converts patriarchy to matriarchy The novel both feminizes and negrifies the patriarchal story line of the play, replacing European characters with an entirely African American cast and restoring the power over reproduction usurped by Prospero to its proper source, women. (Andreas 1999: 106) Andreass essay describes the intertextual approach exemplified by Naylors work as signifying: To signify in African and African American cultures is to improvise on a given topos, narrative, or joke the way a jazz musician improvises on a progression of chords, melodic structure, or spontaneous riff in the previous musicians solo The function of signifying, like jazz improvisation, is never to replicate or even simulate, but to complicate, explicate, and recreate. (Andreas 1999: 107) Appropriating The Tempest
Terence Hawkes concludes his book That Shakespeherian Rag with the suggestion that the Shakespearean text, like jazz music, provides a site for conflicting and often contradictory potential interpretations, no one or group of which can claim intrinsic primacy or inherent authority (1986: 117): For the jazz musician, the text of a melody is a means, not an end. Interpretation in that context is not parasitic but symbiotic in its relationship with its object. Its role is not limited to the service, or the revelation, or the celebration of the authors/composers art. Quite the reverse: interpretation constitutes the art of the jazz musician. (1986: 1178) It is an analogy which has been picked up in Shakespearean scholarship more recently by Andrew James Hartley: authentic Shakespeare is impossible, he argues, because theatre, like jazz, authorizes itself (2005: 61).
Which Shakespeare? Which Tempest? Which Shakespeare? Which Tempest? Gary Taylor concludes his study Reinventing Shakespeare by comparing Shakespeare with a black hole: Shakespeare himself no longer transmits visible light; his stellar energies have been trapped within the gravity well of his own reputation. We find in Shakespeare only what we bring to him or what others have left behind; he gives us back our own values. And it is no use pretending that some uniquely clever, honest, and disciplined critic can find a technique, an angle, that will enable us to lead a mass escape from this trap. (1990: 411)
As Terence Hawkes put it rather more succinctly: Shakespeare doesnt mean: we mean by Shakespeare. (1992: 3) References Andreas, James R. (1999) Signifin on The Tempest in Gloria Naylors Mama Day, in Christy Desmet & Robert Sawyer [eds] Shakespeare and Appropriation, London & New York: Routledge, 103-118. Bate, Jonathan (1989) Shakespearean Constitutions: Politics, Theatre, Criticism, 17301830, Oxford: Clarendon Press. Charry, Brinda (2013) The Tempest: Language and Writing, London: Bloomsbury / Arden Shakespeare. Dobson, Michael (1991) Remember/First to Possess his Books: The Appropriation of The Tempest, 1700-1800, Shakespeare Survey 43, pp. 99-108 Greenblatt, Stephen (1990) Learning to Curse: Essays in Early Modern Culture, New York & London: Routledge.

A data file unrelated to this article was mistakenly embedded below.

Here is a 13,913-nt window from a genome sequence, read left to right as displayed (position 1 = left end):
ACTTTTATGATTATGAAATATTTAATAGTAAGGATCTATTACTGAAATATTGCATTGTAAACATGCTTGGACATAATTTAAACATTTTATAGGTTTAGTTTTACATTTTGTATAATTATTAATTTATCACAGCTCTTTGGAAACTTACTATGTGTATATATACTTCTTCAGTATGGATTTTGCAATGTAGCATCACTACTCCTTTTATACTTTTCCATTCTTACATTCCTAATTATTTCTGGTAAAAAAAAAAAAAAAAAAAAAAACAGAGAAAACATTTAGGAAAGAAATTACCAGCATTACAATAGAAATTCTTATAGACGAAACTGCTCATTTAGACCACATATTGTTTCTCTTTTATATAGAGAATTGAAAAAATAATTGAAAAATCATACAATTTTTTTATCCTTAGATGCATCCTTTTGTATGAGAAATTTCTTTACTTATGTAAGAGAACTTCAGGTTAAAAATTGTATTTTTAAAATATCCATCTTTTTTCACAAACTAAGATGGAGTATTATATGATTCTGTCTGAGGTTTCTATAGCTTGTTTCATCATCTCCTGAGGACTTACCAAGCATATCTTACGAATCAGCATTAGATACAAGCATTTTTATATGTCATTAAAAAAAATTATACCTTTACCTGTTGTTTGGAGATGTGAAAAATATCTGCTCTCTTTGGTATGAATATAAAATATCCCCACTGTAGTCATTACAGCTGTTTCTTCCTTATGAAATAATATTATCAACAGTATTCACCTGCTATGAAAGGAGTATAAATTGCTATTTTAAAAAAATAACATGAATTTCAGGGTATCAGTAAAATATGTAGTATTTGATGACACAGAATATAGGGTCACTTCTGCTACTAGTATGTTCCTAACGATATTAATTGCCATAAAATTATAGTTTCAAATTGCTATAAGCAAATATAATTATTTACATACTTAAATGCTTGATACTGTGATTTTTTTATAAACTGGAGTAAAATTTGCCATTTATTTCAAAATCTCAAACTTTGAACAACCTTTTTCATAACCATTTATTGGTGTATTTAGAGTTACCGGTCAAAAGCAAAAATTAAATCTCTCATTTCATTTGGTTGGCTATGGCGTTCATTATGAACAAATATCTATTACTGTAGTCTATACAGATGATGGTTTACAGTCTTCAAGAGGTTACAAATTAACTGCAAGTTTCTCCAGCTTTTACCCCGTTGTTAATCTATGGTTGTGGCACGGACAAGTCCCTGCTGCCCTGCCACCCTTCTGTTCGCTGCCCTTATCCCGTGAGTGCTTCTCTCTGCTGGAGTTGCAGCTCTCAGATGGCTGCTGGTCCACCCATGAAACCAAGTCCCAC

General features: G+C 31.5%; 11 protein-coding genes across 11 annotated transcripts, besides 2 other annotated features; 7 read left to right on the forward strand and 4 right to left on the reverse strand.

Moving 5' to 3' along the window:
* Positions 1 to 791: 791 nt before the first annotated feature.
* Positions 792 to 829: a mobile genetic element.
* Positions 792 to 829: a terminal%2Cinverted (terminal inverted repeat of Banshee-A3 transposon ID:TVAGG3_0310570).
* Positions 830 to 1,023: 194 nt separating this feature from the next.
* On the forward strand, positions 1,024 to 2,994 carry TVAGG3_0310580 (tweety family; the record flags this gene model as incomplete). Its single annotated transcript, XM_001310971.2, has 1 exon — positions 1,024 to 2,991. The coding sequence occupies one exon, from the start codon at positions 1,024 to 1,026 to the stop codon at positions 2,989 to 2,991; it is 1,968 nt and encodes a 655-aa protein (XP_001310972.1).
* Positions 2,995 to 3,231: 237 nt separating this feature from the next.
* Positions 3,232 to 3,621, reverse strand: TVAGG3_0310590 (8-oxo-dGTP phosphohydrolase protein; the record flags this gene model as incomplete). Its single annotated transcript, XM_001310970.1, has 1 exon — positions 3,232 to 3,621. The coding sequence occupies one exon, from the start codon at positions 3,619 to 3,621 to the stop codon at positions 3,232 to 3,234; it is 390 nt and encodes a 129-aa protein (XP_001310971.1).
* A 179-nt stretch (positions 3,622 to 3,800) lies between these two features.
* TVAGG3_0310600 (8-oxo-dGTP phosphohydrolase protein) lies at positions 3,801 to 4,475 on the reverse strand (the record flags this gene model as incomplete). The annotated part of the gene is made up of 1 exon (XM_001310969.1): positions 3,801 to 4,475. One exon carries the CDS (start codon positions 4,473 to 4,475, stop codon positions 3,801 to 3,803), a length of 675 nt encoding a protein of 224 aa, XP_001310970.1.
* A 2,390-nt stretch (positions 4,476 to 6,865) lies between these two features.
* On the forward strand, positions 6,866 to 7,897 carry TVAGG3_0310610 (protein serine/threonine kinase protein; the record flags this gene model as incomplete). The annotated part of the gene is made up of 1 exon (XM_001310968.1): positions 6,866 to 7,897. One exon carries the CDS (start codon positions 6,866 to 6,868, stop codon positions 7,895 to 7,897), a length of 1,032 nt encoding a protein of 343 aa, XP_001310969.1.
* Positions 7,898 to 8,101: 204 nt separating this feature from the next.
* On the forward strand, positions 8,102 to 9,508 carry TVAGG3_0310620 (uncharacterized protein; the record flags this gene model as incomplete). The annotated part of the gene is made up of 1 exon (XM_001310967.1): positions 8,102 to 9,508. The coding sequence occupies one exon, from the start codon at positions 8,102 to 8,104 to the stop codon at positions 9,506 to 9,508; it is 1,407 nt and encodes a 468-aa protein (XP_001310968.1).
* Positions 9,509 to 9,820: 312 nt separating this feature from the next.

Hartley, Andrew James (2005) The Shakespearean Dramaturg: A Theoretical and Practical Guide, New York: Palgrave Macmillan. References Hawkes, Terence (1986) That Shakespeherian Rag, London & New York: Methuen. Hawkes, Terence (1992) Meaning by Shakespeare, London & New York: Routledge. Henderson, Diana E. (2003) The Tempest in Performance, in Richard Dutton & Jean E. Howard [eds] A Companion to Shakespeares Works, Volume IV: The Poems, Problem Comedies, Late Plays, Oxford: Blackwell, 216-39. Nixon, Rob (1987) Caribbean and African Appropriations of The Tempest, Critical Inquiry, 13: 3, 557-578. Taylor, David Francis (2012) The Disenchanted Island: A Political History of The Tempest, 1760-1830, Shakespeare Quarterly, 63: 4, 487-517. Taylor, Gary (1990) Reinventing Shakespeare: A Cultural History from